There is nowhere I would rather be than home on a Friday night for movie night with my family. I have a very rewarding career but nothing compares to everyone in their pajamas, a big bowl of popcorn and the fireplace on. What is important to you? When is the last time you had movie night or games night with your children? Let them know how important they are to you.
We, as motivational speakers, leave the impression of who we are everywhere we go. And we do not get that back. I remember that the face I show the world should match the face that stares back at me in the mirror. I like to offer kindness and patience wherever I can.
Every banquet room set up is great. Even when it is nothing close to the diagram I sent, the client always hears, “It will work perfectly.”
Every meal they serve is “wonderful”.
What is the point in coming into the banquet centre demanding things to be different? What impression do we leave when we do not honor people for the effort they have made?
If you are old enough to remember the movie “When Harry met Sally”, you will remember that Sally was a very particular eater and liked to modify what was on the menu. I am known for this habit. I always want to modify something to make it healthier, add a salad etc. So the process is usually, the serving staff come to the table, I ask for the “modification”, they go the kitchen, they return with the answer to whether or not my request is granted.
This week, my modifications met with two very different responses. Both times the serving staff went into the kitchen to ask the chef if what I want is possible. In each case, I’m close enough to the kitchen to hear the response. The first one says, “Of course, tell her no problem at all.” The second chef replies, “No. Tell her to order off the menu.”
We need to remember that often your customers can hear the backroom conversations. What impression do you think I was left with of each restaurant?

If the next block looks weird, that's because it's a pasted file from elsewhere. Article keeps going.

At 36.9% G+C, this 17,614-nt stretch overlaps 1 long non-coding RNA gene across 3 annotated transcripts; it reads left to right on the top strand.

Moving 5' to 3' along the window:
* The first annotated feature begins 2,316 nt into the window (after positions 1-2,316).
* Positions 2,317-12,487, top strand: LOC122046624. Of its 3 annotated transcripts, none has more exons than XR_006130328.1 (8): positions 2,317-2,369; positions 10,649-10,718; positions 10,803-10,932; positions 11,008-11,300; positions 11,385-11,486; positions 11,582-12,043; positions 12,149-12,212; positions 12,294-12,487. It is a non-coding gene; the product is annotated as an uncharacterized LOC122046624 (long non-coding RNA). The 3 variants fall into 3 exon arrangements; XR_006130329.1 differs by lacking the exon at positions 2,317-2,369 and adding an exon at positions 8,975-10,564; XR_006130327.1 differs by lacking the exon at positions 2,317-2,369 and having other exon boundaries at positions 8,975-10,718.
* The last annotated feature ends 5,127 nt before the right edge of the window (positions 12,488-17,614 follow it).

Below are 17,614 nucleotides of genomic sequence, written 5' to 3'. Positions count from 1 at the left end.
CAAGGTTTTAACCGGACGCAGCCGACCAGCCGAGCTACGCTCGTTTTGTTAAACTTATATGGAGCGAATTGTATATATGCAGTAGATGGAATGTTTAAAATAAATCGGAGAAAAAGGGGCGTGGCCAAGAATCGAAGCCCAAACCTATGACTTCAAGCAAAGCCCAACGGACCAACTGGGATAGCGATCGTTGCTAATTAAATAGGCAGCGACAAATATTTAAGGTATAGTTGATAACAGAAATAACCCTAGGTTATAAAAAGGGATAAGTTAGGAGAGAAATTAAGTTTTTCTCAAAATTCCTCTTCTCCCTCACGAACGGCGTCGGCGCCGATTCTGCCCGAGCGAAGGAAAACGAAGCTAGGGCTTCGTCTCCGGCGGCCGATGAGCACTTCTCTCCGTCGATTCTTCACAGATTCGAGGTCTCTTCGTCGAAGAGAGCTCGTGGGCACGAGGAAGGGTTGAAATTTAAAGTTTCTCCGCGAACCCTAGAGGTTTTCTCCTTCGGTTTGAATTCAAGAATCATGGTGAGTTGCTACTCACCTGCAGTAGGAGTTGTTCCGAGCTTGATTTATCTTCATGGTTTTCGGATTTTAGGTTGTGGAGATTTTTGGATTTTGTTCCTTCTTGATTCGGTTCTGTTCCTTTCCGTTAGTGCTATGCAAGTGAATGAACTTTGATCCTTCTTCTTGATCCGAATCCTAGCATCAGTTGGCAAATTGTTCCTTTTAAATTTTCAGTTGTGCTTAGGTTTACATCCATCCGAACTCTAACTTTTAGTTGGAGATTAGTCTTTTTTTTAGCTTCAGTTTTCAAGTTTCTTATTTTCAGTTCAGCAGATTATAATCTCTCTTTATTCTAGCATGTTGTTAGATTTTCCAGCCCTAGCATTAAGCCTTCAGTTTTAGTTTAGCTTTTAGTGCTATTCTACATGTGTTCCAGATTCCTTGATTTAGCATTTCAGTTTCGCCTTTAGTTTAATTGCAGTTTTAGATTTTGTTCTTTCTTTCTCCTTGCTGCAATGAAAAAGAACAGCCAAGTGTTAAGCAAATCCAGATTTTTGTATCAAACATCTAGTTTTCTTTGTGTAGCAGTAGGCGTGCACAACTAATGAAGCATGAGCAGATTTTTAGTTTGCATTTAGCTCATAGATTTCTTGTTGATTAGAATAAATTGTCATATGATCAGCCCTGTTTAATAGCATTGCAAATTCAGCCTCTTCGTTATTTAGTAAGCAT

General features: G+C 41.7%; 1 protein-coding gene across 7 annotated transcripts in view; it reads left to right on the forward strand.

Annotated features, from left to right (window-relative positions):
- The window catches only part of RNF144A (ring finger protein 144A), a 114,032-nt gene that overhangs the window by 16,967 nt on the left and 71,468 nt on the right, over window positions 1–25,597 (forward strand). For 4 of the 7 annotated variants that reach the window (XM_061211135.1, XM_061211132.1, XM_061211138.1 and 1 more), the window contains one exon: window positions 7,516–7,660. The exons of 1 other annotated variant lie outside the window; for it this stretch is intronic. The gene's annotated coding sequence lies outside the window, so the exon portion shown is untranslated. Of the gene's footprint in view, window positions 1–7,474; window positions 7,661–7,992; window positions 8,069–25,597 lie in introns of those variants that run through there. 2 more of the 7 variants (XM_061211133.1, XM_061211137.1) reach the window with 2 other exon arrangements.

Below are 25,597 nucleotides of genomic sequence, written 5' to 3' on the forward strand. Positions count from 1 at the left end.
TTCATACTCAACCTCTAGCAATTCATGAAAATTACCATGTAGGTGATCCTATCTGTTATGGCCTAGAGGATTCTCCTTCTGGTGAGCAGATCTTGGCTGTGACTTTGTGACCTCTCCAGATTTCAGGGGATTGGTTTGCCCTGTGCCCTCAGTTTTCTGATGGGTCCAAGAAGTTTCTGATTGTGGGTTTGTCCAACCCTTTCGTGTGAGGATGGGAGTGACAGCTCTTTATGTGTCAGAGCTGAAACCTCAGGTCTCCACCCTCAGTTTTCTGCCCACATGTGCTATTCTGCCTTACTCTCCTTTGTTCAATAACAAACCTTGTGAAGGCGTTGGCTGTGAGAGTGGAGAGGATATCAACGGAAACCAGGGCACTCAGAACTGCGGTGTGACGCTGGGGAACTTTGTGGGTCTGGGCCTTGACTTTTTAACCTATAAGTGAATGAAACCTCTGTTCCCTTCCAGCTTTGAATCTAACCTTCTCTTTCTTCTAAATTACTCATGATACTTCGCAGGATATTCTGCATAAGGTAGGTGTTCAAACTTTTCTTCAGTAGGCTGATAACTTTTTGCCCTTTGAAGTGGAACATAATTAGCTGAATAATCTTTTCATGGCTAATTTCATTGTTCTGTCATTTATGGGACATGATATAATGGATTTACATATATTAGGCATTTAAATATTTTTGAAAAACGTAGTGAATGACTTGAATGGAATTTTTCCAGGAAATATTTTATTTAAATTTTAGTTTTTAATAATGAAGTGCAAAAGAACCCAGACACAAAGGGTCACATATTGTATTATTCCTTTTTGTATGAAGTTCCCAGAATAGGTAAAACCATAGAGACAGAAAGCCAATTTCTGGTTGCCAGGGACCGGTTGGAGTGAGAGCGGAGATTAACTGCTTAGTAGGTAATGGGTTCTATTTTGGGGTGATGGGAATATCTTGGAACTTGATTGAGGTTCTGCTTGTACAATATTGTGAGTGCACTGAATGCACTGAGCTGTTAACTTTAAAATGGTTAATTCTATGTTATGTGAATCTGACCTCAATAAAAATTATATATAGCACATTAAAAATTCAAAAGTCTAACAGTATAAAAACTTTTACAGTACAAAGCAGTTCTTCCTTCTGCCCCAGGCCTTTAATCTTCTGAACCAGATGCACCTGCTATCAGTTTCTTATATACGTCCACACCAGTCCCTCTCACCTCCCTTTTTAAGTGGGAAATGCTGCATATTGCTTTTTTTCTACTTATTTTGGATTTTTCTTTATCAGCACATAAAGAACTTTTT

The happiest people I meet in most workplaces sweep the floors. The person who comes out of a little room in the back corner of the building is often the one with the biggest smile. Isn’t that interesting? I personally think they have the meaning of life figured out. Go to a job that makes you happy, then go home and live your life.
There is a man who lives by the local elementary school who clearly does not enjoy living near a school. He is constantly complaining about the soccer balls in his yard and the noise they make during recess. Why would you pick a house by a school, if you knew you were going to be annoyed by the children?
Why choose to be miserable? Make the choice to be happy and do what you need to do to make that happen.
There are three road workers working on the road in front of my home. Foreman #1 drives up to check on them. He barely makes eye contact with the men, he is frowning, rude and to the point. You can just see the dynamic of the group change. The men look defeated and annoyed.
An hour later… foreman #2 arrives. He is completely different. He addresses everyone by name, he was friendly, appreciative and you could tell he was someone who really cared about his employees. You could literally see a shift in their attitude and motivation.
Please don’t lead people if you are not a happy person. It is very hard to create a motivated, happy workforce if you are not that yourself.
In Daniel Seiberg’s book, “The Digital Diet” he wrote, “My wife used to call me ‘Glowworm’ because my face was always illuminated by a screen in bed.
He stopped bringing the laptop to bed and offers three simple tips:
1. Don’t charge your laptop, tablet or phone in the bedroom. Leave your bedroom your sanctuary.
2. Leave your devices in your pocket, bag or purse when dining with friends.
3. Share info with those you know and love in a more direct way – call, email or text – rather than posting on Facebook.
Most people I meet do a great job and are very proud of what they do. Yet many I meet still feel overwhelmed with the 10%s. Isn’t 90% good enough? We grow up with and work in workplaces with belief systems that we need to please everyone. They were wrong. You can’t. 90% is good enough!
I think once in a while we need to reset ourselves and make a 90% list of what we enjoy about our jobs. Then we can draw from that list when we are depleted. I love meeting new people and hearing their stories, I love learning about other’s jobs, I love hotels, I love driving and I love being alone. Good thing I picked a job that requires all of those.
There is a sign in the elevator where the convention is being held. It is huge and bright yellow and reads, “If you jump in this elevator, you will be fined.” So when the 400 people arrive to hear me speak, I ask them, “Who has ever jumped in an elevator?” Two people put up their hands.
So we put up a sign for two people. It made me think.
Are you reacting to the 90% or the 10% in your business?